A new scoping study, Rapid assessment on gender dynamics: Barriers, opportunities and risks in aquaculture and agriculture sector in northwest Bangladesh, shines a light on these issues and proposes several pathways for building women’s empowerment in aquaculture.
“Recommendations include supporting women entrepreneurs through accelerator programs and establishing women fish-farming groups (producer groups) that are registered with the government,” said Haque.
“Critically, gender-transformative approaches are needed to address the prevailing notions of masculinity and negative, gender-based stereotypes.”
Haque said this type of study has not been done for 10 to 15 years in northwest Bangladesh, underscoring its significance. Gender-transformative approaches help communities understand and challenge the social norms that create inequalities between men and women.
“This study has generated new knowledge in the field of gender and aquaculture by capturing the social, technological and changes of society, and identifying the gender roles, relations and notions of ideal manhood and womanhood,” he said.
The research was undertaken as part of the IDEA project (November 2018–January 2022) funded by the Bill & Melinda Gates Foundation and led by WorldFish.
“Alongside market development and increased supply of fish, the project aims to enable increased women’s decision-making power and control over resources, like income derived from fish farming and marketing,” explained Haque.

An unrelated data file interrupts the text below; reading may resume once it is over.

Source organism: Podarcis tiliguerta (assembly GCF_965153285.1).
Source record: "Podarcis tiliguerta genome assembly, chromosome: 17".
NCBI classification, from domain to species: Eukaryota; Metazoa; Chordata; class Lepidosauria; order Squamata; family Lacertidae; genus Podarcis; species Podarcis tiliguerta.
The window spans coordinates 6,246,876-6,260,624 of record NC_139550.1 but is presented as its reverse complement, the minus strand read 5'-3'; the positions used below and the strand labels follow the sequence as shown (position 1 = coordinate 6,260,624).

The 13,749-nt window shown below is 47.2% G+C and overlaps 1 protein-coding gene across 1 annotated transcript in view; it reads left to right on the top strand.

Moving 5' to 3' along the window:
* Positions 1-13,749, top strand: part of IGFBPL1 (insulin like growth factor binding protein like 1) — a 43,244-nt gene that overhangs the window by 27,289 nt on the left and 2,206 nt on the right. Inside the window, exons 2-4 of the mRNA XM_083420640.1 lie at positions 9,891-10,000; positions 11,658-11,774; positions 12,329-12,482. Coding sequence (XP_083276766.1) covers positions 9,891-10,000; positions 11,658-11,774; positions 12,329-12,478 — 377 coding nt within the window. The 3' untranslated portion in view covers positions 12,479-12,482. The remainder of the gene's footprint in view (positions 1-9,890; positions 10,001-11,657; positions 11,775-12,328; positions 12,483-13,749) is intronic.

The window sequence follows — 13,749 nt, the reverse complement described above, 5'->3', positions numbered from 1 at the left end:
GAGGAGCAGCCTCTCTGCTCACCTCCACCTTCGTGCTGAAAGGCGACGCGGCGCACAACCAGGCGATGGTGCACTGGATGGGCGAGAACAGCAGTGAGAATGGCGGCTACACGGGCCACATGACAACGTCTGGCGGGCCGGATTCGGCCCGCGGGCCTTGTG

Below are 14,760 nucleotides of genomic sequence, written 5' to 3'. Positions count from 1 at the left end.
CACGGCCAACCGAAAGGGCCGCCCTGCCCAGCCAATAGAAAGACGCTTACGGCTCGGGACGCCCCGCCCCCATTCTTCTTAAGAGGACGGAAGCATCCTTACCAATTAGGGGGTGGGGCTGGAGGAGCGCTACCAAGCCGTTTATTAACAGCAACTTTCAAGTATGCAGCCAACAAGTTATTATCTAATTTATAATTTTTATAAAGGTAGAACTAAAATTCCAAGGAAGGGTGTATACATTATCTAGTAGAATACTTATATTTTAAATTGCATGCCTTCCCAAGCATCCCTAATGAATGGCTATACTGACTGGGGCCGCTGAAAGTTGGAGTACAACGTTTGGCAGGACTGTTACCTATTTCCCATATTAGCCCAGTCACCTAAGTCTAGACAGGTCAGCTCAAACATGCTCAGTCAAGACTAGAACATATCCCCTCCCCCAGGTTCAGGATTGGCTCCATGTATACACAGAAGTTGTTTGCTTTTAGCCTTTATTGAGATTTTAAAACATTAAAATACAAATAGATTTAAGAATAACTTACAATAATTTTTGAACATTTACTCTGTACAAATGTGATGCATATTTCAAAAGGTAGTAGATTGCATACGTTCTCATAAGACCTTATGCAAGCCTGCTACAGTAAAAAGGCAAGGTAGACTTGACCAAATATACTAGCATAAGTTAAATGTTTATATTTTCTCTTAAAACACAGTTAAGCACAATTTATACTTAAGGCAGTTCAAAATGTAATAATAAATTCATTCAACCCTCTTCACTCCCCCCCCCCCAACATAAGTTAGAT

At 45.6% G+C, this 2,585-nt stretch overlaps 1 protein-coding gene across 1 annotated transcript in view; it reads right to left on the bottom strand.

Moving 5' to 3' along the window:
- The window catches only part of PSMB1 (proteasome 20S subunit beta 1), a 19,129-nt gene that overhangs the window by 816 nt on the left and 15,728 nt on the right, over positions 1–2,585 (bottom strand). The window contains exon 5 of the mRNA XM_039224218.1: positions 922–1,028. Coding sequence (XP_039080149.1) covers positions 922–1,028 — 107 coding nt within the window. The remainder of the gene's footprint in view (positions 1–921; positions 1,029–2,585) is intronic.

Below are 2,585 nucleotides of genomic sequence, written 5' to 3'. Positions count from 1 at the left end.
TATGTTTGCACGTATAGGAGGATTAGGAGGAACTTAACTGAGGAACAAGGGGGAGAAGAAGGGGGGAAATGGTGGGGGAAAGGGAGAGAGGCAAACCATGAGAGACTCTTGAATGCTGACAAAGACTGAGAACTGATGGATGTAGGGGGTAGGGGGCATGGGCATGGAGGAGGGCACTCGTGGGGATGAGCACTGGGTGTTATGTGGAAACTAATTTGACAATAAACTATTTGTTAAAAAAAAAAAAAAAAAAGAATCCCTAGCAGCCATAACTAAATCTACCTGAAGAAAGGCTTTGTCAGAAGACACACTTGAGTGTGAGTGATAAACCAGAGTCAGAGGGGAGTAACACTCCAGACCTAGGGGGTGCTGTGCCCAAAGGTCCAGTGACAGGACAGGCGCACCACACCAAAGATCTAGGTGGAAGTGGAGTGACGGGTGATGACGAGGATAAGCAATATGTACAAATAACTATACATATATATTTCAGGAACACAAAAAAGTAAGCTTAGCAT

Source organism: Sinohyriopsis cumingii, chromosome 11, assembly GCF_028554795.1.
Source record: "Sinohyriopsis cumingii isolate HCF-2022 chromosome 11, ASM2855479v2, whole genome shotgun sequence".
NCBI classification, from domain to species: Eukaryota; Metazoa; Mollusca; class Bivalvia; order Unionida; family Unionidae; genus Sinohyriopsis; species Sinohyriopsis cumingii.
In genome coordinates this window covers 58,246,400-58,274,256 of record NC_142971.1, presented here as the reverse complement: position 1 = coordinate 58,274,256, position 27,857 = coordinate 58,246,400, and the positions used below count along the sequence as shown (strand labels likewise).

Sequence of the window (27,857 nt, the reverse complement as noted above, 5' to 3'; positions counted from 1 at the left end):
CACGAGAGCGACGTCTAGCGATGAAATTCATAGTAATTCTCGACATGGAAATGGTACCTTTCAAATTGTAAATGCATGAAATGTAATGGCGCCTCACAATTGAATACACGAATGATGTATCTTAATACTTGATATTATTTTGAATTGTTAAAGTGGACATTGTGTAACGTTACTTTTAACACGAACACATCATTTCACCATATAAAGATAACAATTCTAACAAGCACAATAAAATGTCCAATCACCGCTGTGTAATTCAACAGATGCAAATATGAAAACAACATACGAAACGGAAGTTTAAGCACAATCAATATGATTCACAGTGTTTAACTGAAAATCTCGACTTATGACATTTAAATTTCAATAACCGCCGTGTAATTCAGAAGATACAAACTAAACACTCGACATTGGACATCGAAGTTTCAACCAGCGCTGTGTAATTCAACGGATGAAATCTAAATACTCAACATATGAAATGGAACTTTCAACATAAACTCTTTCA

The scoping study contributes to the pool of knowledge on designing appropriate and informed interventions for women’s empowerment in the project in Bangladesh.
“The findings will also be used to design customized support services for women as local service providers (LSPs) and inform advocacy efforts,” he said.
“By focusing on women’s empowerment and inclusive businesses, the project can bring a change in women’s equitable involvement in and benefits from aquaculture.”
Research and resources coming soon
In 2021, the WorldFish gender team have research and resources coming out that complements and builds on this 2020 work as part of FISH. Highlights to watch out for include:
- Gender value chain study as part of the IDEA project
- Gendered value chain framework as part of the IDEA and Bangladesh Aquaculture Activity projects
- IDEA gender papers.
- Gender-based market constraints to informal fish retailing: Evidence from analysis of variance and linear regression
- Selective breeding trait preferences for farmed tilapia among low-income women and men consumers in Egypt: Implications for pro-poor and gender-responsive fish breeding programmes
- Rapid assessment on gender dynamics: Barriers, opportunities and risks in aquaculture and agriculture sector in northwest Bangladesh
Author: Kate Bevitt
Kate Bevitt is a communications professional with over 10 years' experience working for not-for-profit, government and research organizations. Kate was the Writer / Editor for WorldFish from 2015 to 2017. Before this, she spent two years in Timor-Leste as the Communication Advisor for the Seeds of Life agricultural research project. Kate holds an MBA in Marketing and a Bachelor of Communication (Journalism and Public Relations) from the University of Newcastle, Australia.